Gulf (P)Aid?

By Mariko Toyoji (

On Sunday despite a rainstorm and flooded streets concert goers tuned out for the Gulf Aid Benefit Concert put on by the Gulf Relief Foundation to aid “organizations focused on supporting wetlands/coastal environmental issues & the well-being of fishermen, and the regional seafood industry.”  At the request of  our friends at WWOZ, the Louisiana Bucket Brigade recruited and organized 30 volunteers to help out at the Gulf Aid Benefit concert.   With the time and energy of our staff and volunteers we provided services that helped make the event a success.  Unfortunately, our efforts were not met with appreciation and we were almost kicked out of the event and threatened with police force.

Prior to Sunday we asked and were granted  permission from WWOZ and Rehage Entertainment the production company putting on the show, to table at the benefit.  We distributed fliers and talked to people about the Oil Spill Crisis Map, a new mapping tool to track the oil spill, and encouraged them to report in if they were being affected by the BP spill.  We were excited to get the word out to a large number of people that are concerned with the situation in the Gulf, or at the very least a bunch of Lenny Kravitz fans.

At around 4:30pm, nearly six hours after we had set up our table we were ordered by a man, describing himself as a facility representative, to pack up in five minutes and leave the premises immediately or he was going to call the police.  Completely baffled, as to what prompted this order we asked why we had to leave.  Apparently the problem arose from donations we received from concertgoers that wanted to support our efforts in the Oil Spill.  All proceeds from the event were supposed to go to the beneficiaries of the Gulf Aid Foundation, (who have yet to be named).  Our offer to stop taking donations did not settle the dispute and we were told to shut down our table immediately or the cops would be called in.  Reminders that the we had received permission to table and were coordinating event volunteers were dismissed.  He said they wanted to keep the volunteers, but that the Louisiana Bucket Brigade could not “spread its agenda” at the benefit.  He said that orders had come from “The Board,” which is strange, because he said that it was an issue with the facility originally.  Apparently this Board is fine with using a local grassroots organization for its volunteer base, but will silence its efforts to raise public awareness for a mapping tool.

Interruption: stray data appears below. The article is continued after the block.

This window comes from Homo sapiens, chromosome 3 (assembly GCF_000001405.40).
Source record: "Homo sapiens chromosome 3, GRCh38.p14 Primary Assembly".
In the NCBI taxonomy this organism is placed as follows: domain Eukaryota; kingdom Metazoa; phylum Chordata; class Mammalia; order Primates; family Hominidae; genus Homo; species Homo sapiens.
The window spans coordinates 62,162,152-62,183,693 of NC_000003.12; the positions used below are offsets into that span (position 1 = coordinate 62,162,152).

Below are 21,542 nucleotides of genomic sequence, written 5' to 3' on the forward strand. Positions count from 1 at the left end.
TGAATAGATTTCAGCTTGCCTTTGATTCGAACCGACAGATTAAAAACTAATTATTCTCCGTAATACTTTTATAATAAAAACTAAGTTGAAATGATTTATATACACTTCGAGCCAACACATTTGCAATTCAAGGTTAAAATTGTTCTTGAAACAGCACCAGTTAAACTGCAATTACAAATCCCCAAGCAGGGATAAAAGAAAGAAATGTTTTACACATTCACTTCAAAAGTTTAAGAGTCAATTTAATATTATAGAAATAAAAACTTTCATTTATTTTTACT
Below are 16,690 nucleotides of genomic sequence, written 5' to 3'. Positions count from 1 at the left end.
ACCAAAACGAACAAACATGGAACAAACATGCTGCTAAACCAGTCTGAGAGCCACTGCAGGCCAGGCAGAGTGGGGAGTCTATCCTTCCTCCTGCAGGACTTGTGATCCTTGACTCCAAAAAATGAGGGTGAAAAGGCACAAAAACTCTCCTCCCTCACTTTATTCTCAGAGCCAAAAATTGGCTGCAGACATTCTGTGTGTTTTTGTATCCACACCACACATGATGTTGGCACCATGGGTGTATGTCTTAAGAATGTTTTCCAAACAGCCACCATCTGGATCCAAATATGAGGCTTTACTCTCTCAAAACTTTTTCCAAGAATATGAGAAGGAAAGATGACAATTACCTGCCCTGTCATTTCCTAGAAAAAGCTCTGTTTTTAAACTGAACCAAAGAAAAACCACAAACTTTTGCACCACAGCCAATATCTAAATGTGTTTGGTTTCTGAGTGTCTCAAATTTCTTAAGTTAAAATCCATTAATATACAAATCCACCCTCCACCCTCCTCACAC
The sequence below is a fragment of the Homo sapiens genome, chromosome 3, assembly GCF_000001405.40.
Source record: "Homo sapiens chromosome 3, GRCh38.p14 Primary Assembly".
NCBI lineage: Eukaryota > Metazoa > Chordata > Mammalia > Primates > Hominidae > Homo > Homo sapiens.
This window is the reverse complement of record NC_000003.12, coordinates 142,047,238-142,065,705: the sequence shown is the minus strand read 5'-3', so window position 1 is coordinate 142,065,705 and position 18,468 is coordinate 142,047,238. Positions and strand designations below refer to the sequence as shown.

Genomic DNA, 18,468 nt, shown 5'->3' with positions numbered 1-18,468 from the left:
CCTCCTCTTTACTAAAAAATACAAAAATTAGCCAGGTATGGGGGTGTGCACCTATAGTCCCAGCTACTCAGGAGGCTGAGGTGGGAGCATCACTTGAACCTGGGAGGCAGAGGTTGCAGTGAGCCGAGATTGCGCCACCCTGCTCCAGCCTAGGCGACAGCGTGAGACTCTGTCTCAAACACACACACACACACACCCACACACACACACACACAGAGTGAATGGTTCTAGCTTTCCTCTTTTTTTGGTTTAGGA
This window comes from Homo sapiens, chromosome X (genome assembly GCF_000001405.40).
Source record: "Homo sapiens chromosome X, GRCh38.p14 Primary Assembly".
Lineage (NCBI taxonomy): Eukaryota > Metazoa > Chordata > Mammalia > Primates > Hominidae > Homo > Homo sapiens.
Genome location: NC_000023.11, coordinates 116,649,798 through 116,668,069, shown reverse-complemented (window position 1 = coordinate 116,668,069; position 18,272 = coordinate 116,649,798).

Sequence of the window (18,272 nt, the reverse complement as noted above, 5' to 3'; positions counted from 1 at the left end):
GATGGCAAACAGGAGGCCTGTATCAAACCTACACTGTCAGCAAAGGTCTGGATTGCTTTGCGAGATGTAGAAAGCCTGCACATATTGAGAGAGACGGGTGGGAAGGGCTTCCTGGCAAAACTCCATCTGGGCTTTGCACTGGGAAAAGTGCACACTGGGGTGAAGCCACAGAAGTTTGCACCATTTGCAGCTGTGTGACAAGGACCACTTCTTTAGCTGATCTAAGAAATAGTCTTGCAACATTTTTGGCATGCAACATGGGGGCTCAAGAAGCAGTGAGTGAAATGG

Several other people involved in the event, including Geoff from WWOZ defended our presence at Gulf Aid.  Finally, after far more arguing than necessary, we were allowed to keep our table under one condition; we took down our sign that reads, “Concerned about the BP Spill?  Come over here.”  We were told that the problem with our sign was that it specifically mentions BP.  Excuse me, but its not going to be news to anyone at the event that BP is responsible for this oil spill.  It wasn’t clear why exactly we were being asked to leave in such a hostile manner and among the confusion an inconsistencies something  definitely seemed strange at Gulf Aid.

Our table: Before and After

The order to shut down our table was not the only attempt to silence LABB.  Ani Difranco invited us on stage with her to talk about the Oil Spill Crisis Map for a couple minutes during her set, but that was shot down by managment because, “The day is supposed to be about the music.”  Although, Ani pulled through and still gave us a shout out.  Thanks Ani!  🙂